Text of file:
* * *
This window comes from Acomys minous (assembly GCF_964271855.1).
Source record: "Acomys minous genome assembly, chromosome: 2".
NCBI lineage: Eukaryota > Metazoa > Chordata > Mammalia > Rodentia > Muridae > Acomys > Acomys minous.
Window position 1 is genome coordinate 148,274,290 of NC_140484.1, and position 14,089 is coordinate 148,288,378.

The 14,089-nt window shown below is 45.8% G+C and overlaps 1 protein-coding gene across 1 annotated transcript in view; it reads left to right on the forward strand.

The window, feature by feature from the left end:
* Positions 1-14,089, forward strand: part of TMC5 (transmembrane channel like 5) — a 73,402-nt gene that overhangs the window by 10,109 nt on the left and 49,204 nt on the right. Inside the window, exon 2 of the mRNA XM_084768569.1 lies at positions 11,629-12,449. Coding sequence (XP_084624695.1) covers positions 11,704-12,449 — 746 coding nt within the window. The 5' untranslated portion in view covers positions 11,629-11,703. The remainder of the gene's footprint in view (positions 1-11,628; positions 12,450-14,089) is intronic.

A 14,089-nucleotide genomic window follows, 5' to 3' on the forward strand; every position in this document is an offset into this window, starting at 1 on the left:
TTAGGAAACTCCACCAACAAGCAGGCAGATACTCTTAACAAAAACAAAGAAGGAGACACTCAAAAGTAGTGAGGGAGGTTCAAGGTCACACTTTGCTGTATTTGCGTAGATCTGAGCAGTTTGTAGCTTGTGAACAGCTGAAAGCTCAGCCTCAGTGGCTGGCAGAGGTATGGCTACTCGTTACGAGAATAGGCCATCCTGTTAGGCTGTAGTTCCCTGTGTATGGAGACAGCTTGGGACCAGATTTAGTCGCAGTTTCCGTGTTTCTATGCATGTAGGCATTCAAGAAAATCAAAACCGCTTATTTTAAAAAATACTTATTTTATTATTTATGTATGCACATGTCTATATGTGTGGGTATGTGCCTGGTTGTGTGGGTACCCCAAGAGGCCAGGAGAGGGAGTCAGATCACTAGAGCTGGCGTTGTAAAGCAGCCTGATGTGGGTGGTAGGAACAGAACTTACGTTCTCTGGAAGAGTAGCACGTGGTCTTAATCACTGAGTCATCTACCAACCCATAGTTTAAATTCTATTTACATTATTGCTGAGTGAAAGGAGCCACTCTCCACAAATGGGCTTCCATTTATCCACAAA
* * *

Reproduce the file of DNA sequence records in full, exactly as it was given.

This window comes from Acomys minous (assembly GCF_964271855.1).
Source record: "Acomys minous genome assembly, chromosome: 2".
NCBI lineage: Eukaryota > Metazoa > Chordata > Mammalia > Rodentia > Muridae > Acomys > Acomys minous.
Window position 1 is genome coordinate 148,274,290 of NC_140484.1, and position 14,089 is coordinate 148,288,378.

The 14,089-nt window shown below is 45.8% G+C and overlaps 1 protein-coding gene across 1 annotated transcript in view; it reads left to right on the forward strand.

The window, feature by feature from the left end:
* Positions 1-14,089, forward strand: part of TMC5 (transmembrane channel like 5) — a 73,402-nt gene that overhangs the window by 10,109 nt on the left and 49,204 nt on the right. Inside the window, exon 2 of the mRNA XM_084768569.1 lies at positions 11,629-12,449. Coding sequence (XP_084624695.1) covers positions 11,704-12,449 — 746 coding nt within the window. The 5' untranslated portion in view covers positions 11,629-11,703. The remainder of the gene's footprint in view (positions 1-11,628; positions 12,450-14,089) is intronic.

A 14,089-nucleotide genomic window follows, 5' to 3' on the forward strand; every position in this document is an offset into this window, starting at 1 on the left:
TTAGGAAACTCCACCAACAAGCAGGCAGATACTCTTAACAAAAACAAAGAAGGAGACACTCAAAAGTAGTGAGGGAGGTTCAAGGTCACACTTTGCTGTATTTGCGTAGATCTGAGCAGTTTGTAGCTTGTGAACAGCTGAAAGCTCAGCCTCAGTGGCTGGCAGAGGTATGGCTACTCGTTACGAGAATAGGCCATCCTGTTAGGCTGTAGTTCCCTGTGTATGGAGACAGCTTGGGACCAGATTTAGTCGCAGTTTCCGTGTTTCTATGCATGTAGGCATTCAAGAAAATCAAAACCGCTTATTTTAAAAAATACTTATTTTATTATTTATGTATGCACATGTCTATATGTGTGGGTATGTGCCTGGTTGTGTGGGTACCCCAAGAGGCCAGGAGAGGGAGTCAGATCACTAGAGCTGGCGTTGTAAAGCAGCCTGATGTGGGTGGTAGGAACAGAACTTACGTTCTCTGGAAGAGTAGCACGTGGTCTTAATCACTGAGTCATCTACCAACCCATAGTTTAAATTCTATTTACATTATTGCTGAGTGAAAGGAGCCACTCTCCACAAATGGGCTTCCATTTATCCACAAA